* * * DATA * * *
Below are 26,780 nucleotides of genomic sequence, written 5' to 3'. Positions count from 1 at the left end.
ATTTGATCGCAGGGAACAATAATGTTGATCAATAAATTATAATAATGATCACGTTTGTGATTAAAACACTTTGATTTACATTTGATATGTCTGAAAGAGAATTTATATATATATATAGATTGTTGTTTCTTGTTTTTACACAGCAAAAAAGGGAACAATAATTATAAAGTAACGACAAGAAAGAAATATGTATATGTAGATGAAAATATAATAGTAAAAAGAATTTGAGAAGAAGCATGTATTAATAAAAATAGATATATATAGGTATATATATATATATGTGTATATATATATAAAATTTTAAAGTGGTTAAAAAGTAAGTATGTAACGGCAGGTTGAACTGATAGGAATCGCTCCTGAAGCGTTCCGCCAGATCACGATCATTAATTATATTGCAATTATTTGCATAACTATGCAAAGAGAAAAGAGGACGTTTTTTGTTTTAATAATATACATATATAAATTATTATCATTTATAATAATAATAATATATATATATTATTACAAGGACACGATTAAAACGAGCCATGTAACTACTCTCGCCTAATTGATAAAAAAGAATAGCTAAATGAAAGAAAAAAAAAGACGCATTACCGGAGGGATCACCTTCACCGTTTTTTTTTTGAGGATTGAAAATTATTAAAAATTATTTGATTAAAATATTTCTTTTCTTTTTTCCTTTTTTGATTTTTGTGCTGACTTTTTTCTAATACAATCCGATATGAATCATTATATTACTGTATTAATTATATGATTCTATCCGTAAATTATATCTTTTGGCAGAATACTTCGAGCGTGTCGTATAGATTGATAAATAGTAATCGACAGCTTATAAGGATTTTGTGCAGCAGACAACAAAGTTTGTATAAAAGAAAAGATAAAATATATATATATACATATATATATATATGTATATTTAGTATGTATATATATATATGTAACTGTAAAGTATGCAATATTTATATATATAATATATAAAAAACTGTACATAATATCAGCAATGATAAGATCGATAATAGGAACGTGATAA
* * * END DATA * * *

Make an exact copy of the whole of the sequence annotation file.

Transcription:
Below are 26,780 nucleotides of genomic sequence, written 5' to 3'. Positions count from 1 at the left end.
ATTTGATCGCAGGGAACAATAATGTTGATCAATAAATTATAATAATGATCACGTTTGTGATTAAAACACTTTGATTTACATTTGATATGTCTGAAAGAGAATTTATATATATATATAGATTGTTGTTTCTTGTTTTTACACAGCAAAAAAGGGAACAATAATTATAAAGTAACGACAAGAAAGAAATATGTATATGTAGATGAAAATATAATAGTAAAAAGAATTTGAGAAGAAGCATGTATTAATAAAAATAGATATATATAGGTATATATATATATATGTGTATATATATATAAAATTTTAAAGTGGTTAAAAAGTAAGTATGTAACGGCAGGTTGAACTGATAGGAATCGCTCCTGAAGCGTTCCGCCAGATCACGATCATTAATTATATTGCAATTATTTGCATAACTATGCAAAGAGAAAAGAGGACGTTTTTTGTTTTAATAATATACATATATAAATTATTATCATTTATAATAATAATAATATATATATATTATTACAAGGACACGATTAAAACGAGCCATGTAACTACTCTCGCCTAATTGATAAAAAAGAATAGCTAAATGAAAGAAAAAAAAAGACGCATTACCGGAGGGATCACCTTCACCGTTTTTTTTTTGAGGATTGAAAATTATTAAAAATTATTTGATTAAAATATTTCTTTTCTTTTTTCCTTTTTTGATTTTTGTGCTGACTTTTTTCTAATACAATCCGATATGAATCATTATATTACTGTATTAATTATATGATTCTATCCGTAAATTATATCTTTTGGCAGAATACTTCGAGCGTGTCGTATAGATTGATAAATAGTAATCGACAGCTTATAAGGATTTTGTGCAGCAGACAACAAAGTTTGTATAAAAGAAAAGATAAAATATATATATATACATATATATATATATGTATATTTAGTATGTATATATATATATGTAACTGTAAAGTATGCAATATTTATATATATAATATATAAAAAACTGTACATAATATCAGCAATGATAAGATCGATAATAGGAACGTGATAA